The Story Of Why Neil Young And Lynyrd Skynyrd Were In A Feud
Neil Young and Ronnie Van Zant - Youtube
Neil Young’s liberal worldview didn’t approve of America’s Deep South ideology, which he considered as the opposite of everything he believed in. Of course, this didn’t sit well with the Southern youngbloods Lynyrd Skynyrd, who were equally as vocal as Young when it came to airing their sentiments. As expected, the two clashed frequently, and what better way to do it than through music?
The late frontman Ronnie Van Zant was a big Young fan prior to when they would clash, even wearing Neil Young shirts during Lynyrd Skynyrd concerts. But things changed when Young’s “Southern Man” lambasted the Deep South by talking about the region’s rampant racism, along with its historical notoriety with slavery and ties to the Klu Klux Klan.
Of course, Young tried to defend it and said that it was mostly about the Civil Rights Movement more than anything else, but it was too late. It was even brought up on his Decades record, the liner notes reading: “This song could have been written on a civil rights march after stopping off to watch Gone With The Wind at a local theatre.”
Young was in for strike two with “Alabama”, justifying that it wasn’t really about the state but he just felt like it was an appropriate title to get his message across. He explains that it was more of a personal idea rather than the state itself, and he only used it as a placeholder for whatever it pertained to.
Ronnie Van Zant felt obliged to represent his people and prove Young wrong. The result was the classic hit “Sweet Home Alabama”, which was meant to irk Young more than it was to be a great rocker for casual consumption. “I hope Neil Young will remember, a southern man don’t need him around anyhow,” the lyric sings.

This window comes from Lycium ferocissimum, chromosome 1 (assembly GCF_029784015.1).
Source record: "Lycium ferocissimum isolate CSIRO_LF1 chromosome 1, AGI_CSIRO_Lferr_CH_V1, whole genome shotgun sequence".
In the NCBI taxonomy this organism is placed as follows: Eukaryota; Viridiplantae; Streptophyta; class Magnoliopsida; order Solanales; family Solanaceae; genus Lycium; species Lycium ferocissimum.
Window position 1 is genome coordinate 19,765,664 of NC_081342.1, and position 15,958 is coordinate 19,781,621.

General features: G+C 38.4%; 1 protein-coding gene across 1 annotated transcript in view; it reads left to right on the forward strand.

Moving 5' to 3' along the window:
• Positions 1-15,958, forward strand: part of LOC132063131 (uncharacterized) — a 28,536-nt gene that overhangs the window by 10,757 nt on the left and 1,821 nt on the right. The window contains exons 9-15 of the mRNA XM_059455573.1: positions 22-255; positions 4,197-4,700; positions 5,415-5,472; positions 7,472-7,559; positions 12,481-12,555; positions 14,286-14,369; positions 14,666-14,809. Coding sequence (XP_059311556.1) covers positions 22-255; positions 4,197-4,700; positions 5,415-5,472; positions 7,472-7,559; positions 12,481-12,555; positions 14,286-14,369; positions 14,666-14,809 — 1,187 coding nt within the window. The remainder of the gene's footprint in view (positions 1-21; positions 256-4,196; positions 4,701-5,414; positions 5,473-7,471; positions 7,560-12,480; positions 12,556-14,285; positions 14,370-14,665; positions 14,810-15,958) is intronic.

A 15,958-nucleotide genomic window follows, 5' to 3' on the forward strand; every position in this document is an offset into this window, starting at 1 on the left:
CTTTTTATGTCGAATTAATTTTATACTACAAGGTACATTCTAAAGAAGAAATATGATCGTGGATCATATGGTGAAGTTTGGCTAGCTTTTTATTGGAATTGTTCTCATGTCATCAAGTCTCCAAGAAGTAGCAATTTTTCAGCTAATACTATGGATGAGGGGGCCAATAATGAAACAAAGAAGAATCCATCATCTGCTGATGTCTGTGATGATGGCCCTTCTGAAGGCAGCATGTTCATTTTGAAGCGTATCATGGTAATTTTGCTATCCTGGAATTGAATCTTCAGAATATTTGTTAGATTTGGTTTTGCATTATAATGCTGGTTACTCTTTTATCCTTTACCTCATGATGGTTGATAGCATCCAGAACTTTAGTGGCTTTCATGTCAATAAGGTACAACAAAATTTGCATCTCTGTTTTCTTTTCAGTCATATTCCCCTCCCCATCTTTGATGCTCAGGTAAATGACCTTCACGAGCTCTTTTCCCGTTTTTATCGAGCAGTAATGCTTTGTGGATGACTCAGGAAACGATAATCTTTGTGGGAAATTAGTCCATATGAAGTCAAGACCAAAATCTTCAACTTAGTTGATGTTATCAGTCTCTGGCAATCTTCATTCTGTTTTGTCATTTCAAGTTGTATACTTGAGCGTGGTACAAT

Young, realizing that his point wasn’t received clearly by the listeners, apologized for how he wrote his songs in the 2013 autobiography Waging Heavy Peace. “‘Alabama’ richly deserved the shot Lynyrd Skynyrd gave me with their great record. I don’t like my words when I listen to it. They are accusatory and condescending, not fully thought out, and too easy to misconstrue.”
The folk rocker also took the song positively, praising it for its content and musicality. Whether if this was just a case of backpedaling or is actually the truth, all was well in the fact that the two parties have made up.
After making up, Young sent Lynyrd Skynyrd a demo of “Powderfinger”, which he allowed the band to record on their next album. This wasn’t possible, however, as a tragic plane crash claimed the lives of Ronnie and other members of the group before they had the chance to touch the material. Young offered a medley of “Alabama” and “Sweet Home Alabama” as an emotional tribute to the group weeks after the incident.